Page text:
June 17, 2004
Fibroids & Endometriosis
Symptoms of Endometriosis
Endometriosis can present with a wide variety of
symptoms. The types of symptoms and degree of severity depend on
where the implants are located. Interestingly, 30 percent of women
with endometriosis experience no symptoms at all and find out only
incidentally that they have the problem. The other 70 percent of
affected women can find endometriosis quite disabling, experiencing
severe and recurrent symptoms. The most common symptoms are described
in the following paragraphs.
Menstrual Cramps and Pain. About 60 percent
of women with endometriosis suffer from progressively worsening
menstrual cramps. Chronic pelvic pain is caused by bleeding from
the implants, adhesions, and inflammation of the affected areas.
Some women also suffer from pain at ovulation.
Infertility. Studies have shown that about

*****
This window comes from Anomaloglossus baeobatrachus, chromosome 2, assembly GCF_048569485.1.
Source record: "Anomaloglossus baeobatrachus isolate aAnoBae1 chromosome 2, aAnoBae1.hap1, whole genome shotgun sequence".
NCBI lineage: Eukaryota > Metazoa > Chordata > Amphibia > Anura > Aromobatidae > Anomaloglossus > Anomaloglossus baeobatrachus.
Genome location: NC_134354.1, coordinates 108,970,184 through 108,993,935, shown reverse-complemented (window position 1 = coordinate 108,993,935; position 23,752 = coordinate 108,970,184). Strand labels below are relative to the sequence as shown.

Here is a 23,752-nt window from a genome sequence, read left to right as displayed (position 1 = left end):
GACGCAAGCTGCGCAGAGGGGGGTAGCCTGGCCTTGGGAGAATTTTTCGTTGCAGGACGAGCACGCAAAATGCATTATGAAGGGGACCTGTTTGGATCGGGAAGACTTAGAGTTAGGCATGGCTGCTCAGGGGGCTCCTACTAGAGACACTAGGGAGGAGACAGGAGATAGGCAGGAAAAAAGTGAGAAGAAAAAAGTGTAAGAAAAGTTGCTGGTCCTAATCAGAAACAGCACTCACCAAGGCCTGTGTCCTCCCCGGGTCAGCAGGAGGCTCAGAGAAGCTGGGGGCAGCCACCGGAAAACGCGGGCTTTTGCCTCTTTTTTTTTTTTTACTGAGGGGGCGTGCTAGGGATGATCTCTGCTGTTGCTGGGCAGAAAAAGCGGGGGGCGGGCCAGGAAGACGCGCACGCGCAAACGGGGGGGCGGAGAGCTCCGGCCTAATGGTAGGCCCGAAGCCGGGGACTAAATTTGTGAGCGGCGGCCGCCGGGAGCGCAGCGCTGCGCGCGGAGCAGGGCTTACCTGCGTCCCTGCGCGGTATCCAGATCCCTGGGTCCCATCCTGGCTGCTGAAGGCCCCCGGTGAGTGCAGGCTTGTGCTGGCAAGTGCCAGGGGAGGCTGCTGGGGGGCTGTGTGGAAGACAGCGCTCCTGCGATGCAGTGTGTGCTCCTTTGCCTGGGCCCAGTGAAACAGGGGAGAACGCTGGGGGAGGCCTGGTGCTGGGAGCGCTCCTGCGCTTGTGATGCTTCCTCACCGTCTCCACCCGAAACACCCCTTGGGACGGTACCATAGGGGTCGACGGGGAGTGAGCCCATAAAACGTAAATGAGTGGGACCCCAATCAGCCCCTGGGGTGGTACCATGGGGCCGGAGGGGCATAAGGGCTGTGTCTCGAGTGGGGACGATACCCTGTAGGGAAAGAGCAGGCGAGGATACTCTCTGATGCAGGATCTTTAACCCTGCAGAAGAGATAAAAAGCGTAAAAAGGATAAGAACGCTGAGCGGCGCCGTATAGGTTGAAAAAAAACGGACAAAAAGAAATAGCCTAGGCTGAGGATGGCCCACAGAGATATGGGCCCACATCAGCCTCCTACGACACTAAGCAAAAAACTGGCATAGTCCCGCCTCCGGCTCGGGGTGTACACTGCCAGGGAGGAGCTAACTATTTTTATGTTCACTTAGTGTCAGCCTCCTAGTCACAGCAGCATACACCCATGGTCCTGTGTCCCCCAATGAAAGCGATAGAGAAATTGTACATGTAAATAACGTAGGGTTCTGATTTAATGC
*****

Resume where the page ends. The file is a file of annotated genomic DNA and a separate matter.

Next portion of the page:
30 percent of women with endometriosis are unable to conceive. It
can cause infertility by scarring and obstructing the fallopian
tubes so they cannot pick up the egg, or by scarring the ovaries
so that they cannot produce the egg.
Abnormal bleeding. Abnormal bleeding, including
premenstrual spotting and excessive menstrual flow, occurs in approximately
30 percent of all women with endometriosis. This occurs because
progesterone levels are not present at normal levels. Menstrual
cycles may also be irregular.
Rectal and Bladder involvement. Endometrial
implants that invade the bowel can cause constipation, painful bowel
movements, and rectal bleeding. If endometriosis invades the bladder,
symptoms such as urinary frequency, pain during urination, and blood
in the urine during menstruation may be present.
Endometrial cysts. These cysts, also called
chocolate cysts, are filled with old blood and endometrial cells.
They trend to grow fast and leak blood, causing great pain.
Read More on Fibroids & Endometriosis:
Checklist of Risk Factors and Symptoms
Keep it SIMPLE tip Herbal Tea for Fibroids and
Diet for Fibroids and Endometriosis
Supplements and Herbs for Fibroids and Endometriosis
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